There is no setback distance in Lancashire between fracking sites and homes, the doctors said. Nor has a specific emergency evacuation plan between described or published, they added.

“We believe that PHE should consider all the high-quality evidence since 2014 and update their report as a matter of urgency.

“We believe there should be an immediate moratorium on fracking until a transparent review takes place to evaluate all the health, safety and environmental issues.”

The Department of Business, Energy and Industrial Strategy said in a statement:

“Shale gas has the potential to be a new domestic energy source, further enhancing our energy security and continuing our transition to a lower-carbon economy. It also has the capacity to deliver substantial economic benefits, both nationally and locally.

“The UK has world leading regulation to ensure that shale gas can be explored safely and ensure there is no risk to public health.”

Industry response

A statement from the industry body, UK Onshore Oil and Gas, said:

“UKOOG are concerned that the authors of the letter to Claire Perry have not fully understood the regulatory process in the UK. A hazard by itself does not constitute a risk; it is only when there is a hazard source, a receptor (i.e. a person or population) and a pathway of exposure connecting the two that there is any potential for risk to health. This letter also makes several far reaching claims about declining air quality in the US. However, according to the US Environmental Protection Agency, emissions specifically referred to in this letter – such as NOx, PM2.5 and sulphur dioxide – all fell in the USA from 2000 – 2017, by 35%, 41% and 79% respectively. This is thanks to the increased consumption of natural gas, as the US moves to eschew highly-polluting coal.

“The protection of human health has been a fundamental principle to Environmental Impact Assessments (EIA) since its initial inception in 1969, through to the recently amended European Union EIA Directive which strengthens the existing legislation and makes the EIA process even more demanding. The potential hazards associated with onshore oil and gas are well understood; and are not unique to this industry. Appropriate design is the primary mechanism to control all potential hazards which are then addressed through the UK regulatory planning and permitting process.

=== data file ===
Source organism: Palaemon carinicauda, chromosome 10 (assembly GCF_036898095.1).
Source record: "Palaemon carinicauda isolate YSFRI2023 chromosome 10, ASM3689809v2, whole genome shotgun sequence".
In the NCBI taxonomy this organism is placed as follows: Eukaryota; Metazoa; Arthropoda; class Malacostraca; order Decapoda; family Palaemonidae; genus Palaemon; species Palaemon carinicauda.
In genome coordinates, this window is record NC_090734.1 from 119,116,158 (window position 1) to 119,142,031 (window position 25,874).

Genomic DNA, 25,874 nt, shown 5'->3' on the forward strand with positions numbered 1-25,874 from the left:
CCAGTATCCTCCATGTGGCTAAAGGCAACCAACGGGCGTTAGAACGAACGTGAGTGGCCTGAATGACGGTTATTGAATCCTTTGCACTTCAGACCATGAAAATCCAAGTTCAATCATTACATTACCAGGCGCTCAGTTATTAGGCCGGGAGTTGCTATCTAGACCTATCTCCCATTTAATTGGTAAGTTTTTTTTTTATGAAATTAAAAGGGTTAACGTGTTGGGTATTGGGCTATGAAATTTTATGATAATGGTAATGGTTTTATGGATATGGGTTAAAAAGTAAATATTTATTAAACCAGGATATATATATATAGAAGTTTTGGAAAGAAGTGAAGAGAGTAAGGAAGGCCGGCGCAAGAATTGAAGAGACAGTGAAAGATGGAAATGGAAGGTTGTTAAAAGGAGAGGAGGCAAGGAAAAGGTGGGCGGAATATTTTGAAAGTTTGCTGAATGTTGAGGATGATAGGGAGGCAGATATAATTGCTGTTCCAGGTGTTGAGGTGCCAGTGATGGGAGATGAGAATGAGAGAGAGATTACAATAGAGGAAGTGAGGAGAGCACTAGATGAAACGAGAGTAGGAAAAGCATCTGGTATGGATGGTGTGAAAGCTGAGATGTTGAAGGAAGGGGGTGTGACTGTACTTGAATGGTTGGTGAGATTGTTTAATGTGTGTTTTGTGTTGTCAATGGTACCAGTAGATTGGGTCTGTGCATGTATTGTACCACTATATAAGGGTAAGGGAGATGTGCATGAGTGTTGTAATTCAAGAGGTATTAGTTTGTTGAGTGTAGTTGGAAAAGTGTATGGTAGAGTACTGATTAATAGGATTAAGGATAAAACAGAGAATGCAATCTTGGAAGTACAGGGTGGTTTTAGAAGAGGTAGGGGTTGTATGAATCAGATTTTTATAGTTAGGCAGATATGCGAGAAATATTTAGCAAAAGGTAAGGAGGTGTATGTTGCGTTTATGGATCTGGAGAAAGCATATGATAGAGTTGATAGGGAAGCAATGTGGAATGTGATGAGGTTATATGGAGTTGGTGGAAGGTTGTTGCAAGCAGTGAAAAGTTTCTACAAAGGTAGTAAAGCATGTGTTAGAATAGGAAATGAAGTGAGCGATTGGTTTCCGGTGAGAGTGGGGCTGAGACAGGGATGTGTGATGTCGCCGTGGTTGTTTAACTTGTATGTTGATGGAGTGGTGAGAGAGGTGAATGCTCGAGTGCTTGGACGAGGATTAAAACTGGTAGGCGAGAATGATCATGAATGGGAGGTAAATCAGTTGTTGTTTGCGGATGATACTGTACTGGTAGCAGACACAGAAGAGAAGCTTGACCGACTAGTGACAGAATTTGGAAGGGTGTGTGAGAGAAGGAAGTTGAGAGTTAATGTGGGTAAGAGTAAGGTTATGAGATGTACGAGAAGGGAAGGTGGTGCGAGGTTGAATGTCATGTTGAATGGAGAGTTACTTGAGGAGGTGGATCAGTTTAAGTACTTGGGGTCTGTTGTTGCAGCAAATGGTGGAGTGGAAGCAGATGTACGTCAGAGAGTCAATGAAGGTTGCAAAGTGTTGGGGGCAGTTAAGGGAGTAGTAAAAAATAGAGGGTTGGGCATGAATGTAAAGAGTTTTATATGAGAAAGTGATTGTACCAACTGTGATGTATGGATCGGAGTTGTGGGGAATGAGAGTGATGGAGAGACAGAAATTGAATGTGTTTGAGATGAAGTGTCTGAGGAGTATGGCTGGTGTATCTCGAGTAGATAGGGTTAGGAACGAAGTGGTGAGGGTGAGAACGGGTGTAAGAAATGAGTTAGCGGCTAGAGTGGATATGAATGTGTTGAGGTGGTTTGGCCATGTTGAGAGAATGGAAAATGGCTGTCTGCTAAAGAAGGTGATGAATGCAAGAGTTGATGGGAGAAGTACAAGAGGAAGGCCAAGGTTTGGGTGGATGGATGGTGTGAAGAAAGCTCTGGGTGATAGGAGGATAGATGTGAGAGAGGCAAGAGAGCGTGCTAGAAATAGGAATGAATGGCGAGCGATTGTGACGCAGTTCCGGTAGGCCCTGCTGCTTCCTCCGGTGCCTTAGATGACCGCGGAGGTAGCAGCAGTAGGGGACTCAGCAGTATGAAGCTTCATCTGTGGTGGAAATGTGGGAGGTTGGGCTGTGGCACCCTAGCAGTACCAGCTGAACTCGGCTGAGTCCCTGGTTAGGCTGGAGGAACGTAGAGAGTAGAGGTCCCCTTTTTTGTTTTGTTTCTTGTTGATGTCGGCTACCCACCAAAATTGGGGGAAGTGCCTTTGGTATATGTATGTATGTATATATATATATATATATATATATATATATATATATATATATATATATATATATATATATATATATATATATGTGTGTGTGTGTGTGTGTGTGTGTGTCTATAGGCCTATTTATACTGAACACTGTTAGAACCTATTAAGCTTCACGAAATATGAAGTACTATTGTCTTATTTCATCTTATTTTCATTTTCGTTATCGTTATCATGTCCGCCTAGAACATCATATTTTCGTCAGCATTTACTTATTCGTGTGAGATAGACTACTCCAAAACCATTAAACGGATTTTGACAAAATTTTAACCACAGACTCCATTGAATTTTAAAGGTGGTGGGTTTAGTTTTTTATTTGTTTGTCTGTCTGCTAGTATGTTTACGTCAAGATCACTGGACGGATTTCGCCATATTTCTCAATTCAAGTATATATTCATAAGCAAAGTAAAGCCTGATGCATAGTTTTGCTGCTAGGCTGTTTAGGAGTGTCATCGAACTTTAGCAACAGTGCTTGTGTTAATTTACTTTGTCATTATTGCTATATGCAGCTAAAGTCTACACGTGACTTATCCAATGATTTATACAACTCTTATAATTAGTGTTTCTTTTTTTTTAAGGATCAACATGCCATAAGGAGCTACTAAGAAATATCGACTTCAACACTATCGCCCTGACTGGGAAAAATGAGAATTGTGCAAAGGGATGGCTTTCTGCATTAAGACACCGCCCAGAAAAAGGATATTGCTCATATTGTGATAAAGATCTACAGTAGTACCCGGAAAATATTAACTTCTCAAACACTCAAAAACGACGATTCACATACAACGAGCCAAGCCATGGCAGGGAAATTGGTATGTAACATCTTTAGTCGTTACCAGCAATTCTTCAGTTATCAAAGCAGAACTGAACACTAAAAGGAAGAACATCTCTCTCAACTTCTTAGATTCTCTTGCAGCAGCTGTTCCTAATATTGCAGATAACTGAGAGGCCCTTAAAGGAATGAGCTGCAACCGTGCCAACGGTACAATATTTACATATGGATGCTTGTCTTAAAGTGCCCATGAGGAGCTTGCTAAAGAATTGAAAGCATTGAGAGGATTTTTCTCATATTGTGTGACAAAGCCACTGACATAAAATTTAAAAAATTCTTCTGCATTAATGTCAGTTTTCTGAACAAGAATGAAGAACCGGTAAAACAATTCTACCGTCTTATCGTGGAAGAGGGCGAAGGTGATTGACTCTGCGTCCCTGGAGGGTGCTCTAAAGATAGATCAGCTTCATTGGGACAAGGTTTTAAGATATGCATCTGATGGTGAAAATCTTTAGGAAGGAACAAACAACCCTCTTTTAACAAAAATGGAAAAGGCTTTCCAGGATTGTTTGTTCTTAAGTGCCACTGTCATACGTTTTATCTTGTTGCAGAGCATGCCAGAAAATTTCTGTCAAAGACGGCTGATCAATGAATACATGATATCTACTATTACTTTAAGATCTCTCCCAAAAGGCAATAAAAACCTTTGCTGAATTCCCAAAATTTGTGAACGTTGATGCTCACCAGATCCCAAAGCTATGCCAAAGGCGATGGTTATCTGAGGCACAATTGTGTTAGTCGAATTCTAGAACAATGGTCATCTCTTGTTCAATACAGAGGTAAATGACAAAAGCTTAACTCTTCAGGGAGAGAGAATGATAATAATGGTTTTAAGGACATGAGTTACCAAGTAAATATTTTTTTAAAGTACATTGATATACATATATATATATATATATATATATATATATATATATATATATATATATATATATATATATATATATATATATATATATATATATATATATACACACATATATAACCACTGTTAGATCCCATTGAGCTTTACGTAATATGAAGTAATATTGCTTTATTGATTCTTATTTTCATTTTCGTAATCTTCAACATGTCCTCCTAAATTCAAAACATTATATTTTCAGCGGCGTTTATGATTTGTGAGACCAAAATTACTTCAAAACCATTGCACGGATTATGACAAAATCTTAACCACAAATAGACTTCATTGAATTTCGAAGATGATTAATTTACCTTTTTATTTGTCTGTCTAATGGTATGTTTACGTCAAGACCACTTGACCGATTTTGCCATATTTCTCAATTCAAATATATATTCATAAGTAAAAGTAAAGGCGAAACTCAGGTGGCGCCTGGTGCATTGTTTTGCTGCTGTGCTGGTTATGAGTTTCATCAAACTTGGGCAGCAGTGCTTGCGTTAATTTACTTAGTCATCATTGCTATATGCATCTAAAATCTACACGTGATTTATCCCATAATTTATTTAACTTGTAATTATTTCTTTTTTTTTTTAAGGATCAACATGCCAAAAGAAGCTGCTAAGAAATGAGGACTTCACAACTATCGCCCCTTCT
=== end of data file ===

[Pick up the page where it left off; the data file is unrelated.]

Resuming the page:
“There have been a number of reports on health issues in England, Scotland and Wales all of which have concluded the risks are low and manageable in a properly regulated industry. The objective and outcome of the planning process is that the source-pathway-receptor linkage is either removed by design, such that there is no potential for health risk (avoidance), or where this is not possible, the regulatory regime controls and minimises emissions in order to achieve a high level of protection for the environment and human health (mitigation).

“The 2015 air quality document referenced acknowledges that the data is out of date and that a number of processes have already been put in place by industry and Government to monitor and publicly report emissions at our sites, which, incidentally, were the subject of the recommendations in the report.

“This monitoring is carefully regulated using environmental permits administered by the Environment Agency. The report also notes – as many reports have done in the past – that the UK has different geology and superior regulation from the countries that data has been collected from to date. There is a need for a UK evidence base under UK regulation within UK geology which we as an industry are committed to delivering.

“We have a choice: import higher lifecycle emission gas from overseas, or produce it here at the benefit of our climate, UK jobs, tax revenues and community investment.”

  • A petition to government ministers to ban fracking, launched two days ago, had attracted nearly 61,000 signatures at the time of writing.

39 replies »

  1. Didn’t UKOOG see Trump signing his pledge to re-open the US coal mines on a desk full of coal? Eschew? No – promote!
    “A number of reports”. ? By whom? Have the writers got links to UKOOG? One could check if the response clarified by whom the “number of reports” were written!